This Couple Sold Their Home for the Same Price They Bought It -- and Lost $100K

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  • There are costs that come into play when you sell a home.
  • There are also costs associated with signing a mortgage.
  • Don't forget to consider closing costs, taxes, and paying your real estate agent.

Believe it or not, the math actually works.

There's a reason home buyers are often warned not to take on too much house, but rather, to make sure they only sign a mortgage they can afford. If you buy a house that's beyond your budget, you'll risk either falling behind on bills or having to sell that home shortly after you buy it. And in that latter scenario, you risk losing a lot of money -- even if you manage to sell your home for the same price you purchased it for.

Not convinced? Recently, financial guru Ramit Sethi told a story of a couple he knew who purchased a house, realized they couldn't afford it, and had the opportunity to sell it for the exact same price they bought it for. The problem? The couple was actually looking at a $100,000 loss in the process. Here's why.

When hidden costs come back to bite you

Many people forget that there are costs involved in both signing a mortgage and selling a home. When you sign a mortgage, you're charged closing costs to finalize that loan. Those fees run the gamut from application fees to recording fees to title searches and insurance.

All told, you can expect your closing costs to equal 2% to 5% of the mortgage you're taking out. And if you're borrowing a large sum of money to finance a home, then those fees could be huge. But if you sell your home shortly after buying it at your original purchase price, you won't be able to recoup those fees.

Meanwhile, when you sell a home with the help of a real estate agent, you pay a fee for that service. Often, that fee amounts to 5% to 6% of your home's sale price. If you're selling a very expensive home, that fee alone could amount to $100,000.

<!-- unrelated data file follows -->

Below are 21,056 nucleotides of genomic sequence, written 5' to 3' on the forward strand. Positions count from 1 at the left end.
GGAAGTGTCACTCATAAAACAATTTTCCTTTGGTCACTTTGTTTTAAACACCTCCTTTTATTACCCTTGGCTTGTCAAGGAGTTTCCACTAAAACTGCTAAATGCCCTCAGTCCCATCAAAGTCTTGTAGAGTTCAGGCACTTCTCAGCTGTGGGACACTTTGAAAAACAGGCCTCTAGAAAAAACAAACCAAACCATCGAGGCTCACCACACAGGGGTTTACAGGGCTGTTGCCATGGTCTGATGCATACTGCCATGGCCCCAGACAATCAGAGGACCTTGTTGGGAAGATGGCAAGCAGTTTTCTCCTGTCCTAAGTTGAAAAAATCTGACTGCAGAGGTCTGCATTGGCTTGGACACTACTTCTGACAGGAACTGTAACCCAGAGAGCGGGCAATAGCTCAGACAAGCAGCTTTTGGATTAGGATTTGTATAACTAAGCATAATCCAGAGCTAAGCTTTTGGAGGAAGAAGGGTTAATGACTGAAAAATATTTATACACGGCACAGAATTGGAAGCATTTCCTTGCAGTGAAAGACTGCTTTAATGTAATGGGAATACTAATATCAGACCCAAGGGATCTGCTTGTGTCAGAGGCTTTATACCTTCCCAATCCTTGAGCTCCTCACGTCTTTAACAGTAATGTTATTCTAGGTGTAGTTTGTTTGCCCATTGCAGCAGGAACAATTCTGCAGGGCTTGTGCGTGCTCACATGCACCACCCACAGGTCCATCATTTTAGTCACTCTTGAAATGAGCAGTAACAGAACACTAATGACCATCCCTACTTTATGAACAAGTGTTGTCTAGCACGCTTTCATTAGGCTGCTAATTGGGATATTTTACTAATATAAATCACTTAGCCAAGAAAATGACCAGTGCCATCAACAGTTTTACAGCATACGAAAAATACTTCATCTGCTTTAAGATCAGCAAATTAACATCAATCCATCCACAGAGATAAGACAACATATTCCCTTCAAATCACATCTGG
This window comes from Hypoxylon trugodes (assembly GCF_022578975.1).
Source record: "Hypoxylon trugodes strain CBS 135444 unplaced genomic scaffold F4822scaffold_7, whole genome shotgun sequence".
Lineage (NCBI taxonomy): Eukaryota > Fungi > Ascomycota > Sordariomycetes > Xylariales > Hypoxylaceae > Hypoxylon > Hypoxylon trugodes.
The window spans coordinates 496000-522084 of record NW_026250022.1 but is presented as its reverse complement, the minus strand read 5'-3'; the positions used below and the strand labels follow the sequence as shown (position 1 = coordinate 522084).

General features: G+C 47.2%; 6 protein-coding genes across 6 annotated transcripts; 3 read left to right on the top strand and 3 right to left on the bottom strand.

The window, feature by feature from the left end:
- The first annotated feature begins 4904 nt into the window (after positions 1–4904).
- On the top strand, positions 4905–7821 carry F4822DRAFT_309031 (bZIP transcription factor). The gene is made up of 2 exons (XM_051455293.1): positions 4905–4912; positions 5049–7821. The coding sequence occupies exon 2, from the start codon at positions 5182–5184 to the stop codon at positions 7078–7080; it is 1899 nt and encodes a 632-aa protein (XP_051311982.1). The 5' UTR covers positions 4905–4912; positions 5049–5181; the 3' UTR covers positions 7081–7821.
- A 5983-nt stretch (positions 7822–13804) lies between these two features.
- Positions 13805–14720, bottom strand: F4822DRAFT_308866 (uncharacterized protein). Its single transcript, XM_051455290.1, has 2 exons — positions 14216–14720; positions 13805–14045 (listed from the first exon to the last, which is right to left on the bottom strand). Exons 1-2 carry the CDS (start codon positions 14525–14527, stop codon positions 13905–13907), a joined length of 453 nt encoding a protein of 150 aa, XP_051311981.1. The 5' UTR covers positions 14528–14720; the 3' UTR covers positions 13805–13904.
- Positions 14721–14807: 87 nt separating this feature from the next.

Finally, some states charge a real estate transfer tax when you sell a home. Now the amount of that tax will vary by state and will also hinge on the sale price of your home. But that's yet another expense that might creep up on you when you seek to unload a home you realize you can't afford.

Be very careful when buying a home

Not everyone who sells a home for the same price they bought it for will lose $100,000 in the process. But is it possible to lose $100,000 or more in that scenario? Absolutely.

That's why it's so important to crunch your numbers carefully before committing to a home purchase.

As a general rule, your monthly housing costs, including your mortgage, property taxes, and homeowners insurance premiums, should not exceed 30% of your take-home pay. If you decide to stretch your budget for what seems like your dream home, to the point where you end up spending 40% or 45% of your income on housing, you might end up in a situation where you can't cover your bills and need to sell shortly after having moved in. And that's really not ideal.

If you can't afford the type of home you'd like right now because prices are so high, you're better off waiting to buy and continuing to rent, all the while doing your best to boost your savings. It's a far better bet than putting yourself at risk of losing a whole lot of money by having to sell your home shortly after buying it.

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